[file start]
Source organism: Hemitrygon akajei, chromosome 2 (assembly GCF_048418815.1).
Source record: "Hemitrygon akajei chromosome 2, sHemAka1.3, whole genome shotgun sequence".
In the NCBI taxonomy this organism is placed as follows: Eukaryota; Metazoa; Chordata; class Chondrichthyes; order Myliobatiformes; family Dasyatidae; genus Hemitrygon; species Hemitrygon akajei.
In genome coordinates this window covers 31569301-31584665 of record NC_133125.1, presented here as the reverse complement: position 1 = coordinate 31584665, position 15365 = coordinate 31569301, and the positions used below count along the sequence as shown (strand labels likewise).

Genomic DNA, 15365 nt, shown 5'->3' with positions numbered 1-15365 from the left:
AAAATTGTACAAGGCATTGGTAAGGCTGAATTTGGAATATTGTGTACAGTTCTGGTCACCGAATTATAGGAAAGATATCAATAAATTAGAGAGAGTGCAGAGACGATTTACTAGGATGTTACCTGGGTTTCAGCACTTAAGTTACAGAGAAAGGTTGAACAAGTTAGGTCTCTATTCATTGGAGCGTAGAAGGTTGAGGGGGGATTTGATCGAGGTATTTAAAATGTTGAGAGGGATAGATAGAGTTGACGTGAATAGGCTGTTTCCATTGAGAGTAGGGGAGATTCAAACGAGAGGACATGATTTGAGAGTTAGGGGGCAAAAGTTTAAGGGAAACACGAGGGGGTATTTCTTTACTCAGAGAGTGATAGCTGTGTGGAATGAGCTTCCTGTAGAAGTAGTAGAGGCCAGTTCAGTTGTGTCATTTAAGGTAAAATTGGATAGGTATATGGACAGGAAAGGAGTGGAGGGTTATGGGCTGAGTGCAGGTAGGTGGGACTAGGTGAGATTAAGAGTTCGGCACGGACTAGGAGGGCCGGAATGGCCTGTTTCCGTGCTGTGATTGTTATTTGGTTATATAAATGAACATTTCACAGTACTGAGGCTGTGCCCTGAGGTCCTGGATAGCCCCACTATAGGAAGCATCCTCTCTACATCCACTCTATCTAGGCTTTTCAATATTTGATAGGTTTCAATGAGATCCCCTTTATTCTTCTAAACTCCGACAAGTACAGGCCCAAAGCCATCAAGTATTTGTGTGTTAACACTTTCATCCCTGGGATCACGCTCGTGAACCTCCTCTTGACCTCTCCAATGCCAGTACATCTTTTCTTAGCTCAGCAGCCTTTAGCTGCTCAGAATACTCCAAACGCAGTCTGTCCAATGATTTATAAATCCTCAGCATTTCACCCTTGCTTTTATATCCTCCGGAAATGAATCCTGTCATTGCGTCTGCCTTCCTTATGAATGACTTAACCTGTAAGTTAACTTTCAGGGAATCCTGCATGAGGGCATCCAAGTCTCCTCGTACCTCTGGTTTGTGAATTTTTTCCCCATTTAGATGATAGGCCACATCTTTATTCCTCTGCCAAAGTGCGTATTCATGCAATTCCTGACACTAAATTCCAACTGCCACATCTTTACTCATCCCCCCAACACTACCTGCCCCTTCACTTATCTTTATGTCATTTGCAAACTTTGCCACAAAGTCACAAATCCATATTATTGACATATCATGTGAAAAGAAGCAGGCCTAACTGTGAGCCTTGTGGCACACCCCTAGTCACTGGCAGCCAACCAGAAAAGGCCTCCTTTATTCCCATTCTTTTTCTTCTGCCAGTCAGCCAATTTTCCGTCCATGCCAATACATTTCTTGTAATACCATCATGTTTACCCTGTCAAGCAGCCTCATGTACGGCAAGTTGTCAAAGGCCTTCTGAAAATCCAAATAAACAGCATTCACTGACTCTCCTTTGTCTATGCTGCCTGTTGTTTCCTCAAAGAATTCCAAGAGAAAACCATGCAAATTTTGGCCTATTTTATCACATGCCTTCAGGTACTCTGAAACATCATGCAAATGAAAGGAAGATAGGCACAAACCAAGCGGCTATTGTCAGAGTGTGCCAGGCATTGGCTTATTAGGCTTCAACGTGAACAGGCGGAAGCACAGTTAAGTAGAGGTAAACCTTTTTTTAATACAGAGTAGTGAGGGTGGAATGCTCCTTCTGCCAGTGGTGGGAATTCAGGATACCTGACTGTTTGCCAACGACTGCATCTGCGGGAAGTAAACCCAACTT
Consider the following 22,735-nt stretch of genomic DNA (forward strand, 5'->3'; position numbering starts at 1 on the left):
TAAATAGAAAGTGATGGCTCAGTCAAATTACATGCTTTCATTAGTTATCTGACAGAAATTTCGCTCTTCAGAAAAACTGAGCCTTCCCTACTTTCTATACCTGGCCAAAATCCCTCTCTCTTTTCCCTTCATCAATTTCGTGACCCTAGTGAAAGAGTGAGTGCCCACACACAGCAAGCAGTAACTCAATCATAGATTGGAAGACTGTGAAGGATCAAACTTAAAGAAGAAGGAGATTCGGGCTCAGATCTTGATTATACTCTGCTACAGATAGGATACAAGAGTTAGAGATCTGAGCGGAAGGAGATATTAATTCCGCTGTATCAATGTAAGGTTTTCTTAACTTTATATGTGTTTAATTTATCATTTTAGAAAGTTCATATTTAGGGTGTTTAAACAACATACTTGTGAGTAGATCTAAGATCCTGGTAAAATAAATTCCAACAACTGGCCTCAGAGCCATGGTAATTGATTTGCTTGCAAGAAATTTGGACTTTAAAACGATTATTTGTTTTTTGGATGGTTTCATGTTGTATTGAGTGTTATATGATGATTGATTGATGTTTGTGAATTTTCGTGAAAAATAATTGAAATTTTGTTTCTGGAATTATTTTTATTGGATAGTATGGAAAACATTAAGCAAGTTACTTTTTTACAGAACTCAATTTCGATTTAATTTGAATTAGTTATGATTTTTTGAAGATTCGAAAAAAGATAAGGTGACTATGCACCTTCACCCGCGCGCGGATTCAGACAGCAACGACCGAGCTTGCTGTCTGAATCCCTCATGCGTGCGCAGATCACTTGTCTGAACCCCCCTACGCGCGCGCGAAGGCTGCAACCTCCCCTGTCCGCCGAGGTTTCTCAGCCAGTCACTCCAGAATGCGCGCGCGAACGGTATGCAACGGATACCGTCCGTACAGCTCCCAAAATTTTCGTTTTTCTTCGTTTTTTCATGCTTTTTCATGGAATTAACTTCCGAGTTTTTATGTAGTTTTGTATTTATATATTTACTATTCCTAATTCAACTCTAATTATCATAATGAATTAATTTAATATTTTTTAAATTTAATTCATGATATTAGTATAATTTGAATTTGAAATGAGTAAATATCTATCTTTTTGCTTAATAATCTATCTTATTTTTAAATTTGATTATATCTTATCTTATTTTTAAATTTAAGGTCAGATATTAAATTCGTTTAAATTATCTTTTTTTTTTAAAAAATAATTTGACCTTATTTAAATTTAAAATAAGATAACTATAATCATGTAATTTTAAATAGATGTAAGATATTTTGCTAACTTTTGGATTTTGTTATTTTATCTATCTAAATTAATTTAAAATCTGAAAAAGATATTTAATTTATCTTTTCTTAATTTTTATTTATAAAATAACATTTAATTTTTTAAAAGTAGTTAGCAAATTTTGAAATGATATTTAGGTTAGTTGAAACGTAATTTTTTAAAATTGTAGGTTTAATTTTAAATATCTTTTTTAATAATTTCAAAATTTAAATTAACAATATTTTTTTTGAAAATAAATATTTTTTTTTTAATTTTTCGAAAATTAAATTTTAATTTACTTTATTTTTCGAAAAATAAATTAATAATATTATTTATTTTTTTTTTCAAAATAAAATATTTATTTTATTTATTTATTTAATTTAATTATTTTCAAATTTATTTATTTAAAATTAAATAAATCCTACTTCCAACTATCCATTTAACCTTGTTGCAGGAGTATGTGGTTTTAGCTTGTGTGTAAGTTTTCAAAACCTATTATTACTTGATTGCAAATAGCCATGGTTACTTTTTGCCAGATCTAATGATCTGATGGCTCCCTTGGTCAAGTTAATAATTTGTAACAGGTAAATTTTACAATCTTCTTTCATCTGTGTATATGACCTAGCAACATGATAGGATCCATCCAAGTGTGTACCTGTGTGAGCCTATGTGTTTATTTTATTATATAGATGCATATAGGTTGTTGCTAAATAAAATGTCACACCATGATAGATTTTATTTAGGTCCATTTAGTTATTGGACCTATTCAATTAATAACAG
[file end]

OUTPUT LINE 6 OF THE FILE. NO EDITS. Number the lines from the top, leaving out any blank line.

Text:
AAAATTGTACAAGGCATTGGTAAGGCTGAATTTGGAATATTGTGTACAGTTCTGGTCACCGAATTATAGGAAAGATATCAATAAATTAGAGAGAGTGCAGAGACGATTTACTAGGATGTTACCTGGGTTTCAGCACTTAAGTTACAGAGAAAGGTTGAACAAGTTAGGTCTCTATTCATTGGAGCGTAGAAGGTTGAGGGGGGATTTGATCGAGGTATTTAAAATGTTGAGAGGGATAGATAGAGTTGACGTGAATAGGCTGTTTCCATTGAGAGTAGGGGAGATTCAAACGAGAGGACATGATTTGAGAGTTAGGGGGCAAAAGTTTAAGGGAAACACGAGGGGGTATTTCTTTACTCAGAGAGTGATAGCTGTGTGGAATGAGCTTCCTGTAGAAGTAGTAGAGGCCAGTTCAGTTGTGTCATTTAAGGTAAAATTGGATAGGTATATGGACAGGAAAGGAGTGGAGGGTTATGGGCTGAGTGCAGGTAGGTGGGACTAGGTGAGATTAAGAGTTCGGCACGGACTAGGAGGGCCGGAATGGCCTGTTTCCGTGCTGTGATTGTTATTTGGTTATATAAATGAACATTTCACAGTACTGAGGCTGTGCCCTGAGGTCCTGGATAGCCCCACTATAGGAAGCATCCTCTCTACATCCACTCTATCTAGGCTTTTCAATATTTGATAGGTTTCAATGAGATCCCCTTTATTCTTCTAAACTCCGACAAGTACAGGCCCAAAGCCATCAAGTATTTGTGTGTTAACACTTTCATCCCTGGGATCACGCTCGTGAACCTCCTCTTGACCTCTCCAATGCCAGTACATCTTTTCTTAGCTCAGCAGCCTTTAGCTGCTCAGAATACTCCAAACGCAGTCTGTCCAATGATTTATAAATCCTCAGCATTTCACCCTTGCTTTTATATCCTCCGGAAATGAATCCTGTCATTGCGTCTGCCTTCCTTATGAATGACTTAACCTGTAAGTTAACTTTCAGGGAATCCTGCATGAGGGCATCCAAGTCTCCTCGTACCTCTGGTTTGTGAATTTTTTCCCCATTTAGATGATAGGCCACATCTTTATTCCTCTGCCAAAGTGCGTATTCATGCAATTCCTGACACTAAATTCCAACTGCCACATCTTTACTCATCCCCCCAACACTACCTGCCCCTTCACTTATCTTTATGTCATTTGCAAACTTTGCCACAAAGTCACAAATCCATATTATTGACATATCATGTGAAAAGAAGCAGGCCTAACTGTGAGCCTTGTGGCACACCCCTAGTCACTGGCAGCCAACCAGAAAAGGCCTCCTTTATTCCCATTCTTTTTCTTCTGCCAGTCAGCCAATTTTCCGTCCATGCCAATACATTTCTTGTAATACCATCATGTTTACCCTGTCAAGCAGCCTCATGTACGGCAAGTTGTCAAAGGCCTTCTGAAAATCCAAATAAACAGCATTCACTGACTCTCCTTTGTCTATGCTGCCTGTTGTTTCCTCAAAGAATTCCAAGAGAAAACCATGCAAATTTTGGCCTATTTTATCACATGCCTTCAGGTACTCTGAAACATCATGCAAATGAAAGGAAGATAGGCACAAACCAAGCGGCTATTGTCAGAGTGTGCCAGGCATTGGCTTATTAGGCTTCAACGTGAACAGGCGGAAGCACAGTTAAGTAGAGGTAAACCTTTTTTTAATACAGAGTAGTGAGGGTGGAATGCTCCTTCTGCCAGTGGTGGGAATTCAGGATACCTGACTGTTTGCCAACGACTGCATCTGCGGGAAGTAAACCCAACTT